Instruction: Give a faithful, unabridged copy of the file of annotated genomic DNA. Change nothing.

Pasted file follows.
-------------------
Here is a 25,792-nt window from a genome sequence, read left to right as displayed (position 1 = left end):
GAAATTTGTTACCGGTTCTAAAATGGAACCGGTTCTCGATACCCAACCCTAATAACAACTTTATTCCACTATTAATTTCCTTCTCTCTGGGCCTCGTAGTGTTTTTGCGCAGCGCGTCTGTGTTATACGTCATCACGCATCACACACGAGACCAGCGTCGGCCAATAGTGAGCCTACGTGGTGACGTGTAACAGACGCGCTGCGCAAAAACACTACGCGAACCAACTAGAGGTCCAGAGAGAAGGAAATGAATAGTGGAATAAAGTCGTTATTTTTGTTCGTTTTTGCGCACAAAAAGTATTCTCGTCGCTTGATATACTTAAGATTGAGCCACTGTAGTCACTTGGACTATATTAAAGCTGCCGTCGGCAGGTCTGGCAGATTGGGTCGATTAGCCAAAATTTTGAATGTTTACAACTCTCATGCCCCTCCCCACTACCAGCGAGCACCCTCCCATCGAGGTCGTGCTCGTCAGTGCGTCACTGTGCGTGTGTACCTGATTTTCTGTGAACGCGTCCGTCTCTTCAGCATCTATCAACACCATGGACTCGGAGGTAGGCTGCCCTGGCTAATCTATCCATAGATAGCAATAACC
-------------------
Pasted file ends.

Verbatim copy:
Here is a 25,792-nt window from a genome sequence, read left to right as displayed (position 1 = left end):
GAAATTTGTTACCGGTTCTAAAATGGAACCGGTTCTCGATACCCAACCCTAATAACAACTTTATTCCACTATTAATTTCCTTCTCTCTGGGCCTCGTAGTGTTTTTGCGCAGCGCGTCTGTGTTATACGTCATCACGCATCACACACGAGACCAGCGTCGGCCAATAGTGAGCCTACGTGGTGACGTGTAACAGACGCGCTGCGCAAAAACACTACGCGAACCAACTAGAGGTCCAGAGAGAAGGAAATGAATAGTGGAATAAAGTCGTTATTTTTGTTCGTTTTTGCGCACAAAAAGTATTCTCGTCGCTTGATATACTTAAGATTGAGCCACTGTAGTCACTTGGACTATATTAAAGCTGCCGTCGGCAGGTCTGGCAGATTGGGTCGATTAGCCAAAATTTTGAATGTTTACAACTCTCATGCCCCTCCCCACTACCAGCGAGCACCCTCCCATCGAGGTCGTGCTCGTCAGTGCGTCACTGTGCGTGTGTACCTGATTTTCTGTGAACGCGTCCGTCTCTTCAGCATCTATCAACACCATGGACTCGGAGGTAGGCTGCCCTGGCTAATCTATCCATAGATAGCAATAACC